In the last several years, the National Fire Protection Agency ("NFPA") and the National Electric Code® ("NEC") have focused their attention on the potential safety threat posed by abandoned cabling throughout our commercial buildings.
These abandoned cables are a source for fueling fire, smoke and lethal toxic fumes that can incapacitate and kill. Today, the National Electrical Code® (NEC 2002) requires that all abandoned copper and fiber cable be removed. Abandoned wires are defined by the NEC to be the "installed cable that is not terminated at both ends at a connector or other equipment and not identified for future use with a tag."
Literally miles of cabling left in the ceilings and in the walls from previous network and power installations by previous tenants have accumulated in most of our buildings over the last several decades. Legacy wires may now render your property “out of code,” jeopardize your fire insurance and represent a significant legal liability. The new rules make it a violation to have abandoned wires in your building's risers or plenums and, in addition, mandate the use of specific wiring standards for new installs.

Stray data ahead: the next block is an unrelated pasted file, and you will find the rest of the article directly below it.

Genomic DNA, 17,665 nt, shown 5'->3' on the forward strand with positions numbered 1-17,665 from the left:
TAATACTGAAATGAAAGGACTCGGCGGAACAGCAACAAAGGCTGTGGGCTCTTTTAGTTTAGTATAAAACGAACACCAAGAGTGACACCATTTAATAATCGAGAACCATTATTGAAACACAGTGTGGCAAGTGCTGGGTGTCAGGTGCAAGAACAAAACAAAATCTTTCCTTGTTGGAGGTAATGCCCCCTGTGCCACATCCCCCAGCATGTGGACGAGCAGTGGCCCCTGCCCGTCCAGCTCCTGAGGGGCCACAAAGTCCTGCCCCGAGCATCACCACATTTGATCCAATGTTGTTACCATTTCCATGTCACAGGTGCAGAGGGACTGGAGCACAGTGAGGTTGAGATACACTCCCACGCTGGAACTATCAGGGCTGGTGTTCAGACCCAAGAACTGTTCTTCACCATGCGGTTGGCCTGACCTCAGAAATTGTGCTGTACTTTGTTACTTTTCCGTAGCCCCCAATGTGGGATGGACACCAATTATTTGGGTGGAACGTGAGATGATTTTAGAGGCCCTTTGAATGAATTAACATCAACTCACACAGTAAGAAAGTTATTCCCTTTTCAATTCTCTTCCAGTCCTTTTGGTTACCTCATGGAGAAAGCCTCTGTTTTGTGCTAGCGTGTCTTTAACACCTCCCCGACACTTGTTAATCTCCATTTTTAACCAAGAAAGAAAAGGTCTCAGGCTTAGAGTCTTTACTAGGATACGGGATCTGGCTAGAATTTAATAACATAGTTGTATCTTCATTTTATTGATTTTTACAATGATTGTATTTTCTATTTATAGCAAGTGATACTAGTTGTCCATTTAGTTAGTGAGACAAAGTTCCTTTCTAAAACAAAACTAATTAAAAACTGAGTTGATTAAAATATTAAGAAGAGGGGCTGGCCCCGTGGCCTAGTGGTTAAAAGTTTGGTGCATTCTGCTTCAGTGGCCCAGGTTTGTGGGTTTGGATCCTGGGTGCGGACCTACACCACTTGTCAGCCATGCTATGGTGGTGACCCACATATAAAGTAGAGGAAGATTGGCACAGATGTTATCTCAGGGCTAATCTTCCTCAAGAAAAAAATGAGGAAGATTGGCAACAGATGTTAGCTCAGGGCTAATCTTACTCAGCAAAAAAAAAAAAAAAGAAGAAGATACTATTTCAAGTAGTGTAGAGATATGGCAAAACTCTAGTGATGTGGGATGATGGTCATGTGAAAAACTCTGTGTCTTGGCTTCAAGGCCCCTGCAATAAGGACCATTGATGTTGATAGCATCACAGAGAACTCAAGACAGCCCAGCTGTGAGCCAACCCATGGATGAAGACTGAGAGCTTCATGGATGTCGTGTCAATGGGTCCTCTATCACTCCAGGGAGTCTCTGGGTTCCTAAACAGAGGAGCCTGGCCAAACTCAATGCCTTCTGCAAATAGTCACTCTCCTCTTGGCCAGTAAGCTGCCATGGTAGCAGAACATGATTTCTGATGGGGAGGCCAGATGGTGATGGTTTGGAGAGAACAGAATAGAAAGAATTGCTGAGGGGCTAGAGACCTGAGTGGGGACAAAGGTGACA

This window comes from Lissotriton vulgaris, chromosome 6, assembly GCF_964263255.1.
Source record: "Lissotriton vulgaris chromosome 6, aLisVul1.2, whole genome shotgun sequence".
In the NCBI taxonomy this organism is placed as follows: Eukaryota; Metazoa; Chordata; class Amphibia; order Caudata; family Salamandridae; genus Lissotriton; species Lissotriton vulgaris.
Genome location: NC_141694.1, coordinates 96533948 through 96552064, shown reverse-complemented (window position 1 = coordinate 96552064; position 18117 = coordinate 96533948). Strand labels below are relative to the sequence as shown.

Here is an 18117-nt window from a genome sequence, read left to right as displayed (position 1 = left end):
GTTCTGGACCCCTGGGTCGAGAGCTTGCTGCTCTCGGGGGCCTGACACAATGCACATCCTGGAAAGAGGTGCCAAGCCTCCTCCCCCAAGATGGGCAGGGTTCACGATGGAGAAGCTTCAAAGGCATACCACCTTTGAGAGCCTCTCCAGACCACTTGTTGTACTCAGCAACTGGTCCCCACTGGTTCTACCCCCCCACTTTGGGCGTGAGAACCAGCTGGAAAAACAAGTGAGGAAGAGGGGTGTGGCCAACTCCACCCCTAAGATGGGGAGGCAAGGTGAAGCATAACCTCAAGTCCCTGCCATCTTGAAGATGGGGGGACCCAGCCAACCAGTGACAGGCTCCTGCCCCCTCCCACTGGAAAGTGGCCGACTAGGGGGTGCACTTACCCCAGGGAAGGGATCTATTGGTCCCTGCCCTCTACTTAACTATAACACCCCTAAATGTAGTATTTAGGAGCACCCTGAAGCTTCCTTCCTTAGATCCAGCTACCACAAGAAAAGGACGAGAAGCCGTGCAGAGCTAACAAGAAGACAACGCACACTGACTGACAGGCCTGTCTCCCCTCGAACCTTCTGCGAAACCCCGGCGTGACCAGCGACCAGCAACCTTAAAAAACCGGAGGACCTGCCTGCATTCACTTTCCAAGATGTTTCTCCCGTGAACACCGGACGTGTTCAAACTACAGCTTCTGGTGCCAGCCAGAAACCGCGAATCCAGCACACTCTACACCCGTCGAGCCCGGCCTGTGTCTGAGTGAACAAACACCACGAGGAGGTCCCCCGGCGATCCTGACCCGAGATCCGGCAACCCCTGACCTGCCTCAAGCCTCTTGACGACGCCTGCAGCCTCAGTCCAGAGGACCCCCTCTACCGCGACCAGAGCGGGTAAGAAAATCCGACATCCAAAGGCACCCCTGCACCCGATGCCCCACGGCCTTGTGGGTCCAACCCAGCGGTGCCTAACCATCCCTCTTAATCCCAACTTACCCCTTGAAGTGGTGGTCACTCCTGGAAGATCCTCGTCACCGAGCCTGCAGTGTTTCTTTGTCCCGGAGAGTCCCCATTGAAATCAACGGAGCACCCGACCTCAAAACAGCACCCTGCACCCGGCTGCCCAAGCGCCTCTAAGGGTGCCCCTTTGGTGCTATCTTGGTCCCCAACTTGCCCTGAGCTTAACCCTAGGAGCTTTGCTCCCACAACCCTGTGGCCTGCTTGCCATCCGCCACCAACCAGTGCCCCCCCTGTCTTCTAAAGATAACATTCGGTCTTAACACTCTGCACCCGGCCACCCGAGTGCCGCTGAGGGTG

Abandoned cable, hardware, and equipment should be removed if not part of a documented and maintained structured cabling system
Why does abandoned cabling present such a problem?
The accumulation of miles and miles of cabling left in the ceilings and walls of facilities has become a major concern for life safety. Cables and wires that are abandoned in ceilings, riser systems, and air-handling systems are a source for fueling fire, smoke, and lethal toxic fumes that can incapacitate, even kill.
Cables and Chips, with over 30 years of premise wiring experience, has the knowledge and practical expertise to guide you through this rather murky area of danger and liability related to abandoned wiring. Furthermore, we have a highly-skilled technical staff capable of performing the identification and removal task according to code
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